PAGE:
Embedded World 2015 Preview

Embedded World 2015 Preview

The theme for the 2015 Embedded World in Nuremberg, Germany, is the “Internet of Things.” Sounds a lot like the 2015 Consumer Electronics Show (see “CES 2015 In Review”) that had almost a full hall associated with wearable technology (see “Wearable Tech at CES Unveiled 2015”). Like CES, there were so many that it was hard to keep track of them all.

64-bit ARM

Applied Micro will be showing off their 64-bit, 2 GHz HeliX 2 System-on-Chip (SoC). The quad core system (Fig. 1) is compliant with ARM's 64-bit V8 architecture (see “Delivering 64-Bit Arm Platforms”). It has a shared, 2 Mbyte, L3 cache but each core has its own 256 Kbyte L2 cache with ECC support. The L1 cache has parity. The 1089-pin Heat Spreader Flip Chip Ball Grid Array (HFCBGA) chip supports IO virtualization with up to 16 virtual functions (VF).

Figure 1. Applied Micro's 2 GHz quad core HeliX 2 SoC is compliant with ARM's 64-bit V8 architecture.

It has the usual high performance peripheral complement including USB 3.0 with integrated PHY, PCI Express Gen 3 and a SATA 3 port along with a smattering of UARTs and other serial and parallel interfaces. Networking is its strength though. It has a 10G SMGII Ethernet MAC along with a pair of 1G interfaces with classification and virtualization support. The classification engines (CLE) support flow, CoS, and port-based classification at line speeds. They also support Receive Side Scaling (RSS). The CLEs work with the Queue Manager/Traffic Manager (QMTM) that provides efficient packet management. The crypto offload engine includes a true random number generator (TRNG).

Mini-ITX motherboard

Embedded World will not all things ARM although a lot of products in the wearable arena will sport those processors. For more conventional embedded applications, Kontron was showing off its KTQM87/mITX with long term availability (Fig. 2).

Figure 2. Kontron's KTQM87/mITX handles Intel's 4th generation Core processors.

The KTQM87/mITX uses Intel's QM87 chipset. The board supports up to 16 Gbytes of DDR3 RAM with ECC support. There is a PCI Express Gen 3.0 slot as well as two Mini PCIe slots that also support mSATA Gen 3.0. Additional non-volatile storage support includes two SATA Gen 3.0 interfaces with RAID 0/1/5/10 functionality. The board has a pair of gigabit Ethernet interfaces and one supports with Intel's AMT 9.0 management interface.

Generating qualifiable software

Adacore will show off their QGen software that is designed to generate qualifiable and customizable code from Mathwork's Simulink and Stateflow models (Fig. 3). This is important in a range of industries such as automotive, aviation and military that require high-integrity, real-time systems. It includes support for DO-178C at Tool Qualification Level 1 and for ISO 26262 at TCL3 (developed in compliance with a safety standard).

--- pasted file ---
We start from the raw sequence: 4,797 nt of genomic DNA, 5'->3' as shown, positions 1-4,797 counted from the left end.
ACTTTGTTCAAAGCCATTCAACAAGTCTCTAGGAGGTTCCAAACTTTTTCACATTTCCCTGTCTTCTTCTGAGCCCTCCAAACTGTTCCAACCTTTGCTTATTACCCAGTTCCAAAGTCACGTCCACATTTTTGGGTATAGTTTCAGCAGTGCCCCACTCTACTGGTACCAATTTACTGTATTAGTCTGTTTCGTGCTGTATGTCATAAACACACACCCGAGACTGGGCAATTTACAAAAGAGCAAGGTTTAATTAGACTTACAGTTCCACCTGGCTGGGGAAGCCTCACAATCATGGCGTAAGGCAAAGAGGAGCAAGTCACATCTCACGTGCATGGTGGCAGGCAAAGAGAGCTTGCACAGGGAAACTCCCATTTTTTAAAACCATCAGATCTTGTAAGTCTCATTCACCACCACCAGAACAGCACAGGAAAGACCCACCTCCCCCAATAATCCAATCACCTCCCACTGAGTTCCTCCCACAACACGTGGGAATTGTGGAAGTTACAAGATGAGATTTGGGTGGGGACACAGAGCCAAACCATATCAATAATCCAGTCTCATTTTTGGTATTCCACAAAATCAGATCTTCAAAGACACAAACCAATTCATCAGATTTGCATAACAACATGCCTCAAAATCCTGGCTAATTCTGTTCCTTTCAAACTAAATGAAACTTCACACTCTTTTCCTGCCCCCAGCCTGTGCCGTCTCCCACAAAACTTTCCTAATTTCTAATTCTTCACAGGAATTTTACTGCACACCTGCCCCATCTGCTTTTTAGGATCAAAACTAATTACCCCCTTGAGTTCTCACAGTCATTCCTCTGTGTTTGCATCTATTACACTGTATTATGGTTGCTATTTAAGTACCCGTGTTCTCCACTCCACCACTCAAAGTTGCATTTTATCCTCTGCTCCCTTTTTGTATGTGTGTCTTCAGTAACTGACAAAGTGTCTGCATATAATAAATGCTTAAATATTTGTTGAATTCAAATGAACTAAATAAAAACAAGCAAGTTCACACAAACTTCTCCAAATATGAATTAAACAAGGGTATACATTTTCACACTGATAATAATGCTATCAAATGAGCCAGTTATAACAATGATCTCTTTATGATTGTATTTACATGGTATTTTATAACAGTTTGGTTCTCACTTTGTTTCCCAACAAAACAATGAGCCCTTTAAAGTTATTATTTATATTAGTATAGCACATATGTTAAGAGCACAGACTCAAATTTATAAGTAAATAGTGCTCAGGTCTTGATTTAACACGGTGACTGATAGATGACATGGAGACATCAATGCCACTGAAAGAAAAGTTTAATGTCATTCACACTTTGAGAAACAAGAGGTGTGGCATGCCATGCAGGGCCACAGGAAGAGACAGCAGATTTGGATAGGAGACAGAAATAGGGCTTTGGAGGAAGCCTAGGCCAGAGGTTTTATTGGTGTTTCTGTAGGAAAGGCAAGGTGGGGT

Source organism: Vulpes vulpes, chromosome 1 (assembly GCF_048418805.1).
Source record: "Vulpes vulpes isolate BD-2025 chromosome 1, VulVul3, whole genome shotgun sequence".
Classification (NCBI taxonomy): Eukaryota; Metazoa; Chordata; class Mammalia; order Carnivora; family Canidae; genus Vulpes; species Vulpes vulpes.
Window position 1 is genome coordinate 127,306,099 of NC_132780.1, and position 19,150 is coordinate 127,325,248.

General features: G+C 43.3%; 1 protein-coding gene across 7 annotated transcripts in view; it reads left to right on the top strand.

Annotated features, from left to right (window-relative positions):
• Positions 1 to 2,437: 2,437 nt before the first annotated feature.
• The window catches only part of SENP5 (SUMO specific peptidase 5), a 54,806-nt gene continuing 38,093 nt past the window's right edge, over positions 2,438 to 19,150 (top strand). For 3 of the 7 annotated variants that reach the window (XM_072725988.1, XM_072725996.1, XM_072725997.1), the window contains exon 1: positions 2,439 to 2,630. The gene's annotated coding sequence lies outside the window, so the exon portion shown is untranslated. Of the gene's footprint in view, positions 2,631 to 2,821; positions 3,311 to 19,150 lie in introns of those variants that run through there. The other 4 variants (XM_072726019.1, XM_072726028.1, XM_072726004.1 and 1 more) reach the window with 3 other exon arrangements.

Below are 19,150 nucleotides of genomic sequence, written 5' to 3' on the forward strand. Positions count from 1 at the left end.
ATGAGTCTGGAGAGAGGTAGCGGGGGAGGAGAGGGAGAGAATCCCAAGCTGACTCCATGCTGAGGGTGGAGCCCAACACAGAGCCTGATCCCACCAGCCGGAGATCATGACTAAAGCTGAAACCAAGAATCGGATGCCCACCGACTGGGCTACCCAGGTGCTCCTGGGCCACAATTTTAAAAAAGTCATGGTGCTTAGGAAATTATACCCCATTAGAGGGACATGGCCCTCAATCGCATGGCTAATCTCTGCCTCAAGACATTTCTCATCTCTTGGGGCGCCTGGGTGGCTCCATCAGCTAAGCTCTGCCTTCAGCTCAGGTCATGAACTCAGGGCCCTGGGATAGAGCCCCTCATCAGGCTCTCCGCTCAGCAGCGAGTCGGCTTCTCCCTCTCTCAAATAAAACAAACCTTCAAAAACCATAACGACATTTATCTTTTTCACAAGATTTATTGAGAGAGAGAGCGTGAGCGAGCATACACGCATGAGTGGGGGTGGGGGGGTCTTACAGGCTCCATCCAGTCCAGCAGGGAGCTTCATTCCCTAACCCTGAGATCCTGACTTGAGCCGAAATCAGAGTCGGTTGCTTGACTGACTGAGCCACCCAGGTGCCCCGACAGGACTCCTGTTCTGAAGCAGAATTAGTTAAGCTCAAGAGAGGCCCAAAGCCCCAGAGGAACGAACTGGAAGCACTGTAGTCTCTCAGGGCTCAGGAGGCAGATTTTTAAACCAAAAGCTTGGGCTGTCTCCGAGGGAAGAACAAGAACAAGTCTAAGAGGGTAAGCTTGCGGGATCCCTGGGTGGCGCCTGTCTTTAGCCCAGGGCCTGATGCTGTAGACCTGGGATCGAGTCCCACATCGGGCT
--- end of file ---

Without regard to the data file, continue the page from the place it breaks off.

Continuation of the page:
Figure 3. Adacore's QGen generates Ada SPARK or MISRA C-compliant code from Simulink and Stateflow models like this.

QGen can address a number of model property issues like run-time errors that include integer overflow, signal ranges out of bound, division by zero, and so on. Logical errors such as conditions that are always true or false is another. It handles functional and safety properties modeled using Assertion blocks.

QGen is integrated with Adacore's GNATemulator and GNATcoverage. These allow processor-in-the-loop (PIL) testing and structural coverage analysis support without any code instrumentation.

Software validation

Argosim will display its new Stimulus modeling and simulation environment (Fig. 4). Stimulus uses a high-level, constraint-based, real-time language to express requirements in natural language. An algorithm-based simulation engine generates and analyzes the executable traces that satisfy requirements. This allows discovery of incorrect, ambiguous, missing, or incomplete requirements before the design phase starts.

Figure 4. Argosim's Stimulus modeling and simulation environment was simulating a drone system.

Dr. Bertrand Jeannet, Argosim's CTO, will present a paper on “Debugging Real-Time Systems Requirements: Simulate the “What” Before the “How”. It shows how system architects can debug and validate functional real-time requirements early before the design phase begins. This allows engineers to reduce specification errors, process iterations, and overall design costs.

LTE gateways

Sierra Wireless will highlight their rugged, next-generation AirLink GX450 mobile gateway (Fig. 5) and ES450 enterprise gateway. The ES450 provides similar functionality as the GX450 but it targets less rugged environments. They work with most major carriers including Verizon, AT&T, Sprint, Bell, Telus and Rogers.

Figure 5. Sierra Wireless' AirLink GX450 mobile gateway has a 1 Gbit Ethernet interface for linking this LTE gateway to a local network.

The GX450 addresses applications like vehicle environments where devices need to meet IP64 levels for resistance to dust and water ingress as well as the MIL-STD-810G specification for shock, vibration, temperature and humidity. It is also immune to most harsh electrical transients often found in vehicle power sources.

These 4G LTE gateways can handle up to 5 VPN sessions at a time. WiFi and GPS support is optional. They work with Sierra Wireless' AirVantage Management Service that provides remote configuration, update management and system monitoring support.

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